Environmental researchers call these chemical calories "obesogens." Bruce Blumberg, a University of California at Irvine professor of developmental and cell biology, studies the effects of endocrine disruptors on obesity in mice and sees clear differences between those who are exposed to them and those who aren’t. "Pretty much anyone who observes people knows that obesity is way more than eating and exercise," says Blumberg. Instead, metabolism, appetite, and the number and size of fat cells you have come into play, all of which are affected by hormones, and therefore by hormone disruptors. Blumberg has shown that the organic pollutants tributyltin and triphenyltin derail the hormonal mechanisms that control the weight of mice. He’s found that when pregnant mice are fed a dose of organotins that is equivalent to normal human exposure to those chemicals, their offspring have 10 percent more fat cells than normal mice, the fat cells grow bigger than normal, and they end up, overall, 10 percent fatter than your average mouse.
Other compelling research that fat is not just about eating and exercise comes from studies that show that animals that live in human environments get fatter just by virtue of being around people. Researchers at the University of Alabama recently found that chimpanzees, macaques, mice, rats, dogs, cats, and other species that lived in proximity to humans got fatter than animals that didn’t live in an industrialized environment — even when their lab chow and exercise was highly controlled. The authors suggested that endocrine disruptors were one likely culprit in this cross-species obesity epidemic.
For her article in the new Obesity Reviews, Jeanett Tang-Peronard, of the Institute of Preventive Medicine in Copenhagen, looked at some 450 studies on endocrine disruptors and obesity and found that nearly all of them showed a correlation between exposure to those chemicals — particularly in utero and in early childhood, when hormonal mechanisms are vulnerable — and an increase in body size. She says that in early life, chemicals seem to alter the epigenetic regulation of certain genes, disrupting the programming of hormonal signaling pathways that affect fat storage, fat distribution and appetite. (The epigenome governs patterns of gene expression.) This reprogramming could explain how we are indeed evolving so fast.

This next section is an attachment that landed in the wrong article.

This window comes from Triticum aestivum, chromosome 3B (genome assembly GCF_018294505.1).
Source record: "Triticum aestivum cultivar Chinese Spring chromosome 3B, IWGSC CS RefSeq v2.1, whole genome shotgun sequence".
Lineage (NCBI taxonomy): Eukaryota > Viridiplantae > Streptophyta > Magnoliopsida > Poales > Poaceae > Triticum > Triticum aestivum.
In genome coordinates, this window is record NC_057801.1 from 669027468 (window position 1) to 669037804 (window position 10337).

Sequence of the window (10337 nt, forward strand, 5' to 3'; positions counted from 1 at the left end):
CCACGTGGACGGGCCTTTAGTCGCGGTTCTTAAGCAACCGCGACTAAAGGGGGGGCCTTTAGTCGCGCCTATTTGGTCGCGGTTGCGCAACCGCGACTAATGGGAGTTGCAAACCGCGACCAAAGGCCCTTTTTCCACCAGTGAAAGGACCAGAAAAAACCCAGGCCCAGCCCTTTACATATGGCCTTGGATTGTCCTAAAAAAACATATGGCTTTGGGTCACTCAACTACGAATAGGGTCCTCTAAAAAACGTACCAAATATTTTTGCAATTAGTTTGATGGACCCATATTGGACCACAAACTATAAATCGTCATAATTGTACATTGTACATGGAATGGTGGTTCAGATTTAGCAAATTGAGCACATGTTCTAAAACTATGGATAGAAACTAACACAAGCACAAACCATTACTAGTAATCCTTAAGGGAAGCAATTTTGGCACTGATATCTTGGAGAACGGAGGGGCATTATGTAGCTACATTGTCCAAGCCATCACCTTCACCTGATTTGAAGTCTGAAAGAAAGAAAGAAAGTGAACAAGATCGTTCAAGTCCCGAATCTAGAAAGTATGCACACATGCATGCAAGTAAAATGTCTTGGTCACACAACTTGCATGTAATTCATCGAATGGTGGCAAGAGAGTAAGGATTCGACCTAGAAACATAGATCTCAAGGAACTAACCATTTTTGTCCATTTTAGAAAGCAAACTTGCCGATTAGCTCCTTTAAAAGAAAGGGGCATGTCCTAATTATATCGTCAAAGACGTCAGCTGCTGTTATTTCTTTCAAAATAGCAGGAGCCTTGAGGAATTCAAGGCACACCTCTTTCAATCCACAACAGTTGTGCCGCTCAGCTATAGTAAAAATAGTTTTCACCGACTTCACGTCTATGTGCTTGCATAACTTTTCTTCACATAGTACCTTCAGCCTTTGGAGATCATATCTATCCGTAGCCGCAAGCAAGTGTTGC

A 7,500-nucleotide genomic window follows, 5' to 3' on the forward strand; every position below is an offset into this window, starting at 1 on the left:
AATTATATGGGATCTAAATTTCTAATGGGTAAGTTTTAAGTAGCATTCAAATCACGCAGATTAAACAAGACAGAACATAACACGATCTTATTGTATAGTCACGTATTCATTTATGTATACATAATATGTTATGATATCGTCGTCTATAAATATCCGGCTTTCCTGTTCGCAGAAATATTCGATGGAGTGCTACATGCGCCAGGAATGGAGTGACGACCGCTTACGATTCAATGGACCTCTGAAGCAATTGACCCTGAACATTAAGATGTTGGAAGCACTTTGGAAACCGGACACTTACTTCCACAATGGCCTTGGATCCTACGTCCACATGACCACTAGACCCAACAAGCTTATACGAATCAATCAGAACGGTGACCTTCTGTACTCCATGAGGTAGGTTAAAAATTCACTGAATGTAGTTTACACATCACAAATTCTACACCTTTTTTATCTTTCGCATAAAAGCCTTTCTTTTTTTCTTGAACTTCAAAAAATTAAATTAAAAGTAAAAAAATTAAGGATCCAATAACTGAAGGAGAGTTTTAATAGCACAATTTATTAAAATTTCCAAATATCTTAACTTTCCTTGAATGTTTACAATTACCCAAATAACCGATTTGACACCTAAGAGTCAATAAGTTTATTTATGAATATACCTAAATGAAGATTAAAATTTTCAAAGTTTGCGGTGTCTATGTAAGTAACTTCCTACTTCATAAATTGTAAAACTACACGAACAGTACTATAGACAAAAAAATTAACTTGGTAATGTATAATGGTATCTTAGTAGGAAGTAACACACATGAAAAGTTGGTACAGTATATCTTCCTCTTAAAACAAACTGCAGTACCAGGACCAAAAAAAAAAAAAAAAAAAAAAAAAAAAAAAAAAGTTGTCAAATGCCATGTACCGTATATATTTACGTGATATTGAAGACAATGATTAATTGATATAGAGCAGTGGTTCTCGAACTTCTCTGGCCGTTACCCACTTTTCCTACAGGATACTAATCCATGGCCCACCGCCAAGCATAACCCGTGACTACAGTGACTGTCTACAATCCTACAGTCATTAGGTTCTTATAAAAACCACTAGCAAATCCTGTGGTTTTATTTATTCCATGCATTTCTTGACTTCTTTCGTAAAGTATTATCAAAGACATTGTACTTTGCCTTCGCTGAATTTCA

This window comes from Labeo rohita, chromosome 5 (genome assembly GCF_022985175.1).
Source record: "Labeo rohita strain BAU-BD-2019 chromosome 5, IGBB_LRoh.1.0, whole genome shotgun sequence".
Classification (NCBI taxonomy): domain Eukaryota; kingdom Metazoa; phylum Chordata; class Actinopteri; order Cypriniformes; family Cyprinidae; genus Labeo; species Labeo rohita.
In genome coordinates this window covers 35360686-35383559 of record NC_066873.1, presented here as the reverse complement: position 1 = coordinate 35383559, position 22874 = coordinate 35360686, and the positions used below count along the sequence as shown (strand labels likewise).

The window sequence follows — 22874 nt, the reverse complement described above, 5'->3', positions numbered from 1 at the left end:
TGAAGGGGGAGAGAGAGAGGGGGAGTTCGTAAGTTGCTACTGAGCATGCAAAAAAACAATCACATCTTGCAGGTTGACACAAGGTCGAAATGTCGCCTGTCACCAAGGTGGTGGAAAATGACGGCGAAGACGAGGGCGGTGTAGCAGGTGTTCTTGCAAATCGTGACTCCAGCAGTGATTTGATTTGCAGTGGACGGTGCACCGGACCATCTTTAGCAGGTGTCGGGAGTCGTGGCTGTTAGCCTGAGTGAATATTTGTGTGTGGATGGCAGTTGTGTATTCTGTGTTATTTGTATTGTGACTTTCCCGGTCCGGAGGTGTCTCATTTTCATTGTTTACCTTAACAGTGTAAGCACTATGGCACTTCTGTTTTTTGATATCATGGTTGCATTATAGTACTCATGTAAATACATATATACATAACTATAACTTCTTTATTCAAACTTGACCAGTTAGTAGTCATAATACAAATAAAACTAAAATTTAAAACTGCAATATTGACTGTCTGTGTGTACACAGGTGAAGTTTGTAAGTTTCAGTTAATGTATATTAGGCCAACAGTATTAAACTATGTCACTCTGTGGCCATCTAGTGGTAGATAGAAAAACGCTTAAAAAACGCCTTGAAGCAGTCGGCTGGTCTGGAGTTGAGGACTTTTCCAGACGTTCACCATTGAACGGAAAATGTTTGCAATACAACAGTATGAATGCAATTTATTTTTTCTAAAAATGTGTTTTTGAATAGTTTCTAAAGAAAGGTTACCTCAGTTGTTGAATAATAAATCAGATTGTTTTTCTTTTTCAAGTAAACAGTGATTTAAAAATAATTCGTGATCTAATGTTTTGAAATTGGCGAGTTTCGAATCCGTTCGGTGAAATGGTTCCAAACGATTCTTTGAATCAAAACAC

Tang-Peronard says that it is impossible, now, to tease out how much of obesity is caused by chemicals, and how much by energy balance. They’re intertwined, anyway, with imbalances in appetite-regulating hormones like leptin and ghrelin causing us to want to eat more of the available food. "Endocrine disruptors may play a significant role in obesity," she says. But the research is in its infancy. She also points out that only a few of the tens of thousands of known environmental chemicals have been tested for their association with obesity. "We are only scratching the surface," she says.
What to do about the problem of endocrine disruptors and obesity? It’s hard to say, given that virtually all humans have been exposed. Pediatrician Maida Galvez is involved in the Mt. Sinai "Growing Up Healthy" study of 330 children in East Harlem, monitoring their exposure to endocrine disruptors and their body weight. "Even if these chemicals play a small role in obesity, it’s a preventable exposure," she says, explaining that if certain substances can be determined to have deleterious effects, we can avoid them at critical stages of development and ultimately replace them with safer alternatives.
For now, Galvez recommends that parents steer clear of Bisphenol-A — present in many plastic water and baby bottles, and in microwavable and dishwasher-safe food containers. (If you find a printed "7" on the bottom, get rid of it.) She also suggests avoiding shampoos, cosmetics, and soaps containing phthalates — up to 70 percent of "top-selling products," according to a 2002 report by the Environmental Working Group. (Look for fragrance-free products, which are less likely to contain phthalates, or for anything from the Illumina Organics range or The Body Shop.) And, she says, eat fresh fruits and vegetables, instead of foods that are processed and/or packaged in plastic.
That’s one point on which traditional obesity researchers and environmental scientists agree: Eat plenty of fresh, organic vegetables. And while you’re at it, get out into the fresh air and get some exercise.
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Laura Fraser wrote this article for OnEarth Magazine. She is the author of "Losing It: America’s Obsession with Weight and the Industry that Feeds On It" and the recent travel memoir, "All Over the Map." The San Francisco-based journalist has written for the New York Times, Tricycle, Gourmet and many other publications.